Since our corporate friends at Google have already scanned sections and random pages of the book, I can see that there are frequent discussions of Corinth and Isthmia throughout, which will no doubt provoke fresh debate among Corinthian scholars, or at least a broader framework for consideration. Indeed, the work clearly advances the view that the ending of the athletic contests were much later than traditionally imagined (390s). Remijsen, for example, concludes (p. 167) that the Isthmian games ended in the period of AD 410-435, a date significantly later than either of the prevailing views which see athletic competition and religious cult ending in either the mid-third century date, or the late fourth. Moreover, pushing the end of athletic contests into the fifth century will also have broader implications for Corinthiaka. One passage I read, for example, reevaluates Antony Spawforth’s influential view (and that of Bruno Keil long before him) that the Emperor Julian’s Epistle 198 (“The Letter on behalf of the Argives”) was written not by Julian but some other author in the later first or early second century AD; Remijsen argues, rather, that the letter fits well within a mid-fourth century context.


That all of this comes from a snippet view suggests that the work has broad implications for the archaeology and history of the Roman and late antique Corinthia. Looking forward to reading the work and the critical reviews.

Earthquakes at Lechaion

Corinth’s northern harbor at Lechaion has seen something of a renaissance in scholarly study in recent years. Back in 2011, for example, a research group publicized new work (now published here and here) on the evidence for multiple tsunami landfalls at Lechaion, which Richard Rothaus reviewed in a thoughtul piece here at CM.  Last year, a group of Danish and Greek scholars launched the Lechaion Harbour Project to survey, excavate, and study submerged remains at the harbor—and this project, according to their Facebook page, has just been awarded a second major funding package. I also saw via the Corinthian Studies Facebook group a notice about a conference in Athens last April devoted to the study of the early Christian basilica at the site, with papers on the history of Pallas’ excavation, the baths, floors, ceramics, coins, and glass from those excavations. And we can all say “it’s about time.”AncientLechaion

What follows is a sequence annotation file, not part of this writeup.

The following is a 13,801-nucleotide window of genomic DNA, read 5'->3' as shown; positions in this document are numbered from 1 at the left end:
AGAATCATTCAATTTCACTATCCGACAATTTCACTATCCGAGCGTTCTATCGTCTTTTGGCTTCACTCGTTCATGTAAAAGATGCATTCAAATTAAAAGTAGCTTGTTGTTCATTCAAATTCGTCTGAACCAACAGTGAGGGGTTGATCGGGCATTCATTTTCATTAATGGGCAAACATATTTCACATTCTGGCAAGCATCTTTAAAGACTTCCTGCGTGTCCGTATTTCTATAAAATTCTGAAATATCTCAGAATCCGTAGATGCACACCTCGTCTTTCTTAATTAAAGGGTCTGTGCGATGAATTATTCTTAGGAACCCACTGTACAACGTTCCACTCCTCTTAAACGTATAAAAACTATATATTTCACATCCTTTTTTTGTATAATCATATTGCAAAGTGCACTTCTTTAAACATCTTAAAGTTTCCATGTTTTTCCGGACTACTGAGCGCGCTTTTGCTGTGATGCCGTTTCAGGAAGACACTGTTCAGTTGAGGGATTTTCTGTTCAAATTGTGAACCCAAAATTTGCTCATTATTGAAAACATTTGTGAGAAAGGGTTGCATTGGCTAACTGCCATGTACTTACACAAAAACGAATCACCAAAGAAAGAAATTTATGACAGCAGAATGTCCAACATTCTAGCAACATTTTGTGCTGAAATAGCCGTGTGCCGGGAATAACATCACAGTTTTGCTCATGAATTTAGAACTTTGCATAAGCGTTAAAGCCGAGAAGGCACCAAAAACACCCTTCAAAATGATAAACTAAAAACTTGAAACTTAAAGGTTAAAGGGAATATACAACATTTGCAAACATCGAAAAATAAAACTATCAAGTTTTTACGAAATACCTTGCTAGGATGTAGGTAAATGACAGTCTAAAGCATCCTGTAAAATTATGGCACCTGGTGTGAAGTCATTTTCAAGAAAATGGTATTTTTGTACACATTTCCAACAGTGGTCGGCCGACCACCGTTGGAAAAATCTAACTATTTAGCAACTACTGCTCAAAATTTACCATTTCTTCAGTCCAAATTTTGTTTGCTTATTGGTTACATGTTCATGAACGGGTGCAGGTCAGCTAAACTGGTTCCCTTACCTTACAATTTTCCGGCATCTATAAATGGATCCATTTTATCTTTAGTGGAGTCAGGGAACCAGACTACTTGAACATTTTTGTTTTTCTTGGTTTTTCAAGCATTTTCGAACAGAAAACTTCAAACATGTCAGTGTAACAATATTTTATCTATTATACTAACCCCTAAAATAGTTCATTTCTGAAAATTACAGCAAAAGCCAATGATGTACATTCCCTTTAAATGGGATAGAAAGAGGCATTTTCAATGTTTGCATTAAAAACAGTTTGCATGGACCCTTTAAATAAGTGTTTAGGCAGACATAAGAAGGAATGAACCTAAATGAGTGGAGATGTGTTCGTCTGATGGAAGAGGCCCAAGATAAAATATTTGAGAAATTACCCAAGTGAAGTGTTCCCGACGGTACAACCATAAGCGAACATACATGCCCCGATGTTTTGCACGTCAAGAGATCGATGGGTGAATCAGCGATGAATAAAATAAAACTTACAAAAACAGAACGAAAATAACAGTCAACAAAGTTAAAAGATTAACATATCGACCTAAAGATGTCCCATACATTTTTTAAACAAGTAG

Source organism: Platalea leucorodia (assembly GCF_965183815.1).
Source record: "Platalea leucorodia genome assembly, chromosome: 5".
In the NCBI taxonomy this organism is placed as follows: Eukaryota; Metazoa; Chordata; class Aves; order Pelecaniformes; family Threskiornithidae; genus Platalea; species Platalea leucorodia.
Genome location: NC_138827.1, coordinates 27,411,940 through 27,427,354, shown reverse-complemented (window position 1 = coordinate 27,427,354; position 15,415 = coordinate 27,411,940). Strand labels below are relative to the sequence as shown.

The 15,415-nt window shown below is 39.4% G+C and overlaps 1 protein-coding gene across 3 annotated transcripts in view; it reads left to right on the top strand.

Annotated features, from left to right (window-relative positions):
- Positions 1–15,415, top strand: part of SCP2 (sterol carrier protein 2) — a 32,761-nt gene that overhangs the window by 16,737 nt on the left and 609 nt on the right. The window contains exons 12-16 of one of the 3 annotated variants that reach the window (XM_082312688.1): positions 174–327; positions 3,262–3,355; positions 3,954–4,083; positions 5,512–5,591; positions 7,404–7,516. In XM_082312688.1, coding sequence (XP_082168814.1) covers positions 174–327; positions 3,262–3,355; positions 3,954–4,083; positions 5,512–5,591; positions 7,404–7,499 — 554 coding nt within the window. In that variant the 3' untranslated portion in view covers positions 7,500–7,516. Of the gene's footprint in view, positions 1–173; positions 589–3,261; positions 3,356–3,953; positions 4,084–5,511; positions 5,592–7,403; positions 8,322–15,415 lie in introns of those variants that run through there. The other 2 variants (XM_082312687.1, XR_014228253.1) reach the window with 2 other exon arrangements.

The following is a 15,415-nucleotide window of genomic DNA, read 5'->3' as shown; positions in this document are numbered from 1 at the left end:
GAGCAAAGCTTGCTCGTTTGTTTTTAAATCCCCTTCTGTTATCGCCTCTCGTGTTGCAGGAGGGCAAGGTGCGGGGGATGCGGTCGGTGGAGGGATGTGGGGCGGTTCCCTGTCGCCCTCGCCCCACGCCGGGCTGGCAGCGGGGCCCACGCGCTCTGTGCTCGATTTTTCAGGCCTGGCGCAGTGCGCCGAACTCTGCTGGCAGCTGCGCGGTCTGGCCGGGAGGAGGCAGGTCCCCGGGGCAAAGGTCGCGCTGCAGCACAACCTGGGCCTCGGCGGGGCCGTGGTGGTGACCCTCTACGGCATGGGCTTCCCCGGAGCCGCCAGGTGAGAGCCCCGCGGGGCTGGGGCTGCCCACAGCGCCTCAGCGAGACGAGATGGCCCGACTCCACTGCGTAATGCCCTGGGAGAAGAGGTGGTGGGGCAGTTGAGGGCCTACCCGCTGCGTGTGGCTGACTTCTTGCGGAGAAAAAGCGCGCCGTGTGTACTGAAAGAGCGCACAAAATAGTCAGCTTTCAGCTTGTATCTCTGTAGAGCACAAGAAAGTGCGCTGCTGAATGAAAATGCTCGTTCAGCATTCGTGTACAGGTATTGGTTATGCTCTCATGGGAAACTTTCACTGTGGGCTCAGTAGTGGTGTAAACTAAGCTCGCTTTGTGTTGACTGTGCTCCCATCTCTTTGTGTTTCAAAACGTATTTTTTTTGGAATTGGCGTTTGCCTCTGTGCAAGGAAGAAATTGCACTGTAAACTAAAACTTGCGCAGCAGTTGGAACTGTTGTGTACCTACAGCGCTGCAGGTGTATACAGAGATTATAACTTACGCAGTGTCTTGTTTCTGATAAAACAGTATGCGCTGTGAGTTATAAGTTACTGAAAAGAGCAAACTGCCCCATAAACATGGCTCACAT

And now, this new article (in press) at Tectonophysics  promises a real scientific study of the evidence for earthquakes at the site. Here’s the metadata:

Minos – Minopoulos, Despina, Kosmas Pavlopoulos, George Apostolopoulos, Efthymis Lekkas, and Dale Dominey – Howes. “Liquefaction Features at an Archaeological Site: Investigations of Past Earthquake Events at the Early Christian Basilica, Ancient Lechaion Harbour, Corinth, Greece.” Tectonophysics. Accessed August 6, 2015. doi:10.1016/j.tecto.2015.07.010.

And the abstract:

A synthesis of investigations carried out at the archaeological site of the Early Christian Basilica, located in the ancient harbour of Lechaion, Corinth, Greece in order to study the origin and triggering mechanism of deformation structures observed on the temple floor, is presented. These surface structures are indicative of earthquake induced ground liquefaction and their relationship with the subsurface soil stratigraphy and structure is presented. Investigations of stratigraphic data from archaeological excavations conducted from 1956 to 1965 provide indications of artificial fill deposits overlying a sandy – gravelly substratum. Geophysical survey of EM, GPR and ERT provided further information regarding the substratum properties/stratigraphy of the site indicating subsurface fissures and lateral spreading trends that are in agreement with the surface deformation structures. Lithostratigraphic data obtained from four vibracores drilled in the southern aisle of the temple, suggest estuarine deposits of coarse sand to fine gravel with grain size properties indicative of layers with high liquefaction potential. The results of the study, suggest at least three seismic events that induced ground liquefaction at the site. The first event pre-dates the construction of the Basilica, when Lechaion harbour was in operation. The second event post-dates the construction of the Basilica potentially corresponding to the regionally damaging A.D. 524 earthquake, followed by the third event, that commensurate with the A.D. 551 earthquake and the destruction of the temple.